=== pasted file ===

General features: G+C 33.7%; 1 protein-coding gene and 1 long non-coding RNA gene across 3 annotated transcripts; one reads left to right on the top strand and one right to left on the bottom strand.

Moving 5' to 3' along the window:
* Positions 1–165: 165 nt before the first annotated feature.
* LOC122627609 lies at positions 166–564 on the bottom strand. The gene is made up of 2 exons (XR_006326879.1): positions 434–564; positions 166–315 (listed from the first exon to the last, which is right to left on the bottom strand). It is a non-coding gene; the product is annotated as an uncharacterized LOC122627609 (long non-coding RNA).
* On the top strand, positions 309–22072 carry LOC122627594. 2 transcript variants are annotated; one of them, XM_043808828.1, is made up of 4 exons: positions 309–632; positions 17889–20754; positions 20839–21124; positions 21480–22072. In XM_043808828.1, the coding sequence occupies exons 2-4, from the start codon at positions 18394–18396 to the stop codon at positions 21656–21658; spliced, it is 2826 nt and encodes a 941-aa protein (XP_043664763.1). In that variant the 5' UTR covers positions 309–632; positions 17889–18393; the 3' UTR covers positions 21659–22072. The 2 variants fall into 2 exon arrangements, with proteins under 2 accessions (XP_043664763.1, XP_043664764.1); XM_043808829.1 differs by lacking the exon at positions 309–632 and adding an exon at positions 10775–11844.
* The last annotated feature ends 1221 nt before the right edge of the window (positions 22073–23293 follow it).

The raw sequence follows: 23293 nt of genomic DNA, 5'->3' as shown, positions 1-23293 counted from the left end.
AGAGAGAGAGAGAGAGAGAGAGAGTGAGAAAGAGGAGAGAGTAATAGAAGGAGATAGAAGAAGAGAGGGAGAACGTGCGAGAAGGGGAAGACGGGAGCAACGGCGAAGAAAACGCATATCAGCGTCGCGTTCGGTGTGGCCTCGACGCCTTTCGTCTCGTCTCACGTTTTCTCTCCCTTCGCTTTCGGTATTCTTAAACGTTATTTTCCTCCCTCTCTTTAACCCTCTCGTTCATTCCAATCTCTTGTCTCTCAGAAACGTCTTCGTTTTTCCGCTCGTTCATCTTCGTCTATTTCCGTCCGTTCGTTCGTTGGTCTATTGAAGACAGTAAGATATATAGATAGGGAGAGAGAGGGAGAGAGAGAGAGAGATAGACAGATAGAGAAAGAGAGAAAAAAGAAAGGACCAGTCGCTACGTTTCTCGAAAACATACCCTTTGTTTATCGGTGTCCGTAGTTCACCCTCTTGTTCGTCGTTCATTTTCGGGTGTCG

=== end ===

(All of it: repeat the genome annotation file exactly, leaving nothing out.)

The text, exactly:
General features: G+C 33.7%; 1 protein-coding gene and 1 long non-coding RNA gene across 3 annotated transcripts; one reads left to right on the top strand and one right to left on the bottom strand.

Moving 5' to 3' along the window:
* Positions 1–165: 165 nt before the first annotated feature.
* LOC122627609 lies at positions 166–564 on the bottom strand. The gene is made up of 2 exons (XR_006326879.1): positions 434–564; positions 166–315 (listed from the first exon to the last, which is right to left on the bottom strand). It is a non-coding gene; the product is annotated as an uncharacterized LOC122627609 (long non-coding RNA).
* On the top strand, positions 309–22072 carry LOC122627594. 2 transcript variants are annotated; one of them, XM_043808828.1, is made up of 4 exons: positions 309–632; positions 17889–20754; positions 20839–21124; positions 21480–22072. In XM_043808828.1, the coding sequence occupies exons 2-4, from the start codon at positions 18394–18396 to the stop codon at positions 21656–21658; spliced, it is 2826 nt and encodes a 941-aa protein (XP_043664763.1). In that variant the 5' UTR covers positions 309–632; positions 17889–18393; the 3' UTR covers positions 21659–22072. The 2 variants fall into 2 exon arrangements, with proteins under 2 accessions (XP_043664763.1, XP_043664764.1); XM_043808829.1 differs by lacking the exon at positions 309–632 and adding an exon at positions 10775–11844.
* The last annotated feature ends 1221 nt before the right edge of the window (positions 22073–23293 follow it).

The raw sequence follows: 23293 nt of genomic DNA, 5'->3' as shown, positions 1-23293 counted from the left end.
AGAGAGAGAGAGAGAGAGAGAGAGTGAGAAAGAGGAGAGAGTAATAGAAGGAGATAGAAGAAGAGAGGGAGAACGTGCGAGAAGGGGAAGACGGGAGCAACGGCGAAGAAAACGCATATCAGCGTCGCGTTCGGTGTGGCCTCGACGCCTTTCGTCTCGTCTCACGTTTTCTCTCCCTTCGCTTTCGGTATTCTTAAACGTTATTTTCCTCCCTCTCTTTAACCCTCTCGTTCATTCCAATCTCTTGTCTCTCAGAAACGTCTTCGTTTTTCCGCTCGTTCATCTTCGTCTATTTCCGTCCGTTCGTTCGTTGGTCTATTGAAGACAGTAAGATATATAGATAGGGAGAGAGAGGGAGAGAGAGAGAGAGATAGACAGATAGAGAAAGAGAGAAAAAAGAAAGGACCAGTCGCTACGTTTCTCGAAAACATACCCTTTGTTTATCGGTGTCCGTAGTTCACCCTCTTGTTCGTCGTTCATTTTCGGGTGTCG